Haydn did not write this symphony in London, but in Vienna. Upon his return from the first London trip, he had been saddened by news of Mozart’s recent death. Tremendous mutual respect and affection had united the two men in the later 1780s. They studied each other’s work and learned from each other’s example, and you can hear that here. It is often suggested that Haydn emulated Mozart’s liberal use of wind instruments. At the time, reliable wind players were a scarce commodity, leading many composers to deploy the barest minimum (two oboes and two bassoons, sometimes with two horns) and even then to make these optional extras; strings and continuo were the real core of any orchestral performance. In his music, Mozart gave the winds such a high profile that they became indispensable, almost like an autonomous chamber ensemble within the orchestra. In London Haydn had at his disposal an orchestra with excellent wind players, including two clarinets. He calls for them in all but one of his last six symphonies, and they add a soft mellowness to the sound. In this symphony, they act almost as soloists and offer many magical moments of arresting beauty.
Svend-Einar Brown ©2005
The external trappings of Prokofiev’s Symphony No. 1—its compact four-movement structure, friendly D-major tonality, and, of course, the Classical moniker—amount to something of a Trojan horse. An example of the composer’s Neoclassical style, the Classical Symphony is in fact a work of biting modernism, rife with Prokofiev’s characteristically devilish wit. (The Classical subtitle was Prokofiev’s idea: a bit of fun, perhaps, echoed years later by Britten’s harmonically restless Sonata “in C” for cello and piano.) “I thought that if Haydn were alive today,” Prokofiev remarked, “he would compose just as he did before, but at the same time would include something new in his manner of composition. I wanted to compose such a symphony: a symphony in the Classical style.” Prokofiev’s orchestration (double winds, no low brass) is perfectly Haydn-and-Mozart-sized. As per the Classical style, the opening Allegro and concluding Molto vivace are tightly wrought sonata-form movements. The third movement, a gavotte, even harkens back to the Baroque. Yet the Classical Symphony’s lasting impression is indeed of something unmistakably new.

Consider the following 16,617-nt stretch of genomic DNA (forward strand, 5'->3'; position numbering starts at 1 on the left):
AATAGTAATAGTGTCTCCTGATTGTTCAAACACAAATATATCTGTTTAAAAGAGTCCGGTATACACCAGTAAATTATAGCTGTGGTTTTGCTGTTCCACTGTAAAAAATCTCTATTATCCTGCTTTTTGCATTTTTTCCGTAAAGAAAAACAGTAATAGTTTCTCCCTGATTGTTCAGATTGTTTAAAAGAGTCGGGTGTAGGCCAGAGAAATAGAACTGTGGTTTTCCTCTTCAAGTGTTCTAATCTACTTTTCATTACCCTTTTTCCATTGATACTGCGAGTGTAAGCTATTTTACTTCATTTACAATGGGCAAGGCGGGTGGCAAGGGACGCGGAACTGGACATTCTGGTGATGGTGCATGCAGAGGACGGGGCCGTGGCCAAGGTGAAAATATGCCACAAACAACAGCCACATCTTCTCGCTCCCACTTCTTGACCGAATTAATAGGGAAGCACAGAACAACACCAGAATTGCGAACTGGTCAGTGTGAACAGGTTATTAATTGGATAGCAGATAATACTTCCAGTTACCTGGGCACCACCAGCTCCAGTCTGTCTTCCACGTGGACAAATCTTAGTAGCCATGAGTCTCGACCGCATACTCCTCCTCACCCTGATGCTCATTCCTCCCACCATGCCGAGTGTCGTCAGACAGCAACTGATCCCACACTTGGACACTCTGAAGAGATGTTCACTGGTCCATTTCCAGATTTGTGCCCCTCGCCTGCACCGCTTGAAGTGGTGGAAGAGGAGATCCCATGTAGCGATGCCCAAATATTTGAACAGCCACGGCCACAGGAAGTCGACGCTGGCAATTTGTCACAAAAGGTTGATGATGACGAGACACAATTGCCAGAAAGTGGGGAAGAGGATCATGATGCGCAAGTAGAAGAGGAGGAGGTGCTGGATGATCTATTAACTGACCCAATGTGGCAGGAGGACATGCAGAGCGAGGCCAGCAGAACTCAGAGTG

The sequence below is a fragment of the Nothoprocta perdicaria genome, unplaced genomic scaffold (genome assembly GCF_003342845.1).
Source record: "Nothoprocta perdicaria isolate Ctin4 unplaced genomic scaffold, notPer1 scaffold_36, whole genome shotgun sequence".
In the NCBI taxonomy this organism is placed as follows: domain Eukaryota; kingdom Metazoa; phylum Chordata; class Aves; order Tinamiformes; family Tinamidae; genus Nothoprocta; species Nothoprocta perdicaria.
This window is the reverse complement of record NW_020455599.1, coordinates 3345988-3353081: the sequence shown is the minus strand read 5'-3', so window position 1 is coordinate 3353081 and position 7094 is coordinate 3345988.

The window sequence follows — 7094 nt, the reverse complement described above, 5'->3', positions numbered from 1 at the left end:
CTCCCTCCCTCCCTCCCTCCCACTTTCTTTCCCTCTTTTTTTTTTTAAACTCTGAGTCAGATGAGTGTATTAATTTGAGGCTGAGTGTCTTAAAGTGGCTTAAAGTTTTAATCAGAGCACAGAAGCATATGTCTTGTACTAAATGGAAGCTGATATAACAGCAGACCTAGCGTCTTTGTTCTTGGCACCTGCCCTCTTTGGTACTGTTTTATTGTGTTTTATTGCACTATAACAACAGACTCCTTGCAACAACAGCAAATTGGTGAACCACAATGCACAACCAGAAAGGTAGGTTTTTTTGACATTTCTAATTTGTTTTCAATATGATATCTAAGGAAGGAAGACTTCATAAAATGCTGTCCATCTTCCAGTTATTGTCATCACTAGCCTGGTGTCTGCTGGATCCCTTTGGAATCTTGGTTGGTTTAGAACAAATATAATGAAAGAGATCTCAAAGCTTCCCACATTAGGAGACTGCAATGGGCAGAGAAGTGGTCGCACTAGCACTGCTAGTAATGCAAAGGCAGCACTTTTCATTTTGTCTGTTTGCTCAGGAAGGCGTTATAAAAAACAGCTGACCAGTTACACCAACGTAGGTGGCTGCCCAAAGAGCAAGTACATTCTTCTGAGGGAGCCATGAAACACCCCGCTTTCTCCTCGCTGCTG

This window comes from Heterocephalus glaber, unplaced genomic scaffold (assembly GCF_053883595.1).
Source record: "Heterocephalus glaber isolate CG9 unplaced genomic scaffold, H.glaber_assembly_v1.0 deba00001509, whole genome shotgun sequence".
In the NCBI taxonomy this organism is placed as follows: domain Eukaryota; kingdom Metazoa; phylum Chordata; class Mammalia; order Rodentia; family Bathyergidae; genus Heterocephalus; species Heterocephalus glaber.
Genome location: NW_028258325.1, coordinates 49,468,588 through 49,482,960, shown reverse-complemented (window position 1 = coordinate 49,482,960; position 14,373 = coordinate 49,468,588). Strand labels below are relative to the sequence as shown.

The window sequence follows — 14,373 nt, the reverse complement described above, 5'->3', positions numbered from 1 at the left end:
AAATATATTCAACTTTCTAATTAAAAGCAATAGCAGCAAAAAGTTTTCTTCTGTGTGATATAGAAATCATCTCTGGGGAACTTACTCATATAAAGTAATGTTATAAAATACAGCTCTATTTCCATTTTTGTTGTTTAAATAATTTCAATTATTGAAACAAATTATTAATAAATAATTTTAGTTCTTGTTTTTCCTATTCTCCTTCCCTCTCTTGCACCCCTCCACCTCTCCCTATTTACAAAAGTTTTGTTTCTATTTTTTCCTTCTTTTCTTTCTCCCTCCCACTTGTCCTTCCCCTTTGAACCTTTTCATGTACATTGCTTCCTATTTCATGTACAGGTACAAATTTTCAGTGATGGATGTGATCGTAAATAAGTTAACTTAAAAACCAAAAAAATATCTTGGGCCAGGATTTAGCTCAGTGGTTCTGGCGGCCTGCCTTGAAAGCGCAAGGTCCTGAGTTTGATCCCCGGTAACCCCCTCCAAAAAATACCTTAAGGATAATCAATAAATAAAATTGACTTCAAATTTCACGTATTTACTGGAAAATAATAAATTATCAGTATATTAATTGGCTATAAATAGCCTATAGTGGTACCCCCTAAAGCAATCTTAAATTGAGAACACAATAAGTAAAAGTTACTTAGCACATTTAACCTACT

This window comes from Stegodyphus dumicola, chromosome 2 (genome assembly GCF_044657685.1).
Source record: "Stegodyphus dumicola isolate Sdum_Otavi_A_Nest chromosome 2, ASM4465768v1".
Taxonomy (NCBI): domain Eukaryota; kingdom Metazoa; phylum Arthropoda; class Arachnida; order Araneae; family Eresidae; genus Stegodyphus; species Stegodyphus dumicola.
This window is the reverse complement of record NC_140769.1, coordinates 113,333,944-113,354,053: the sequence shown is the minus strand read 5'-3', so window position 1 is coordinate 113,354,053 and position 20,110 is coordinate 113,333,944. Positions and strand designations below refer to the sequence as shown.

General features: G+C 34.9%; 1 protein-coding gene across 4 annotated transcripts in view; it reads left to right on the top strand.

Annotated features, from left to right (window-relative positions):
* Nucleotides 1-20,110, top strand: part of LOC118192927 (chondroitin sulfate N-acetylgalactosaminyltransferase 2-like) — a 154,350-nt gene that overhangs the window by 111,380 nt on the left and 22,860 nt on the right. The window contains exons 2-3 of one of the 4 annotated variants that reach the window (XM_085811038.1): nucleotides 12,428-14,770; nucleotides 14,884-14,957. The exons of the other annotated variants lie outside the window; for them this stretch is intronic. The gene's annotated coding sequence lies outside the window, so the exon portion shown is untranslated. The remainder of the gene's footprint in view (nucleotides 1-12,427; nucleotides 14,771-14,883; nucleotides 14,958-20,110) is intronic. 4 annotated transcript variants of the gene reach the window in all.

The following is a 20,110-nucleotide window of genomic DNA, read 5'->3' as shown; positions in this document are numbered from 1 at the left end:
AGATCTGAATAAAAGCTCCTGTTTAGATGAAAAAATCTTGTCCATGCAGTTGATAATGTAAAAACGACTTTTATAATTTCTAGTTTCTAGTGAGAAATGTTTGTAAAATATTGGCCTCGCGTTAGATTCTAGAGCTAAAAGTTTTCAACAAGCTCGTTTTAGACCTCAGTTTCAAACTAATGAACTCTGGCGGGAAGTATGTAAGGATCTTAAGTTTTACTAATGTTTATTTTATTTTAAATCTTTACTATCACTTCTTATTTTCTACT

Though based in traditional tonality, the music’s tonal center is a constantly moving target. The D major starting pistol fired at the top of the Allegro is heard again in the eleventh measure, in C major (close in proximity, but harmonically quite remote from D). The opening melody of the Gavotte wends its way from D major to G major in short order—then takes an even stranger route, via C-sharp major, back to the home key.
Consider, too, Prokofiev’s melodic contours: triadically based, as per the tradition of Haydn and Mozart, but with a sly wink nevertheless. The Allegro’s second theme, uttered con eleganza by the first violins, is decorated with cheeky two-octave grace note leaps. The Larghetto’s featherweight opening melody, set against gossamer string textures, seems at first to nod to the sublime slow movements of Mozart’s piano concerti—yet as it unfurls, the long-breathed tune seems giddily erratic, dawdling like a carefree youth flouting a missed curfew.
Packaged in a symphony of Haydn-esque proportions, the mischievous strokes that give the Classical its spice are made all the more startling. The wolf comes in sheep’s clothing, its bite made fiercer as a result. A century later, among audiences who continue to disdain the early twentieth century’s most audacious scores, the seemingly harmless Classical remains a perennial favorite. Prokofiev’s subterfuge is complete.
Patrick Castillo ©2014
About This Program
Twin Cities audiences have a chance to hear this program that Artistic Partner Pekka Kuusisto and the SPCO will bring to New York’s Lincoln Center in May of 2020. Bach’s Third Brandenburg Concerto, with its rapid-fire counterpoint and interplay between each musician, serves as the inspiration for Anders Hillborg’s violin concerto, Bach Materia, written specifically for Kuusisto and his improvisational abilities. On the second half of the program SPCO musicians will lead symphonies by Prokofiev and Haydn. Prokofiev was inspired by Haydn and Mozart symphonies in writing his effervescent Classical Symphony, and there is no more compelling example of the classical symphonic form than Haydn’s Symphony No. 99.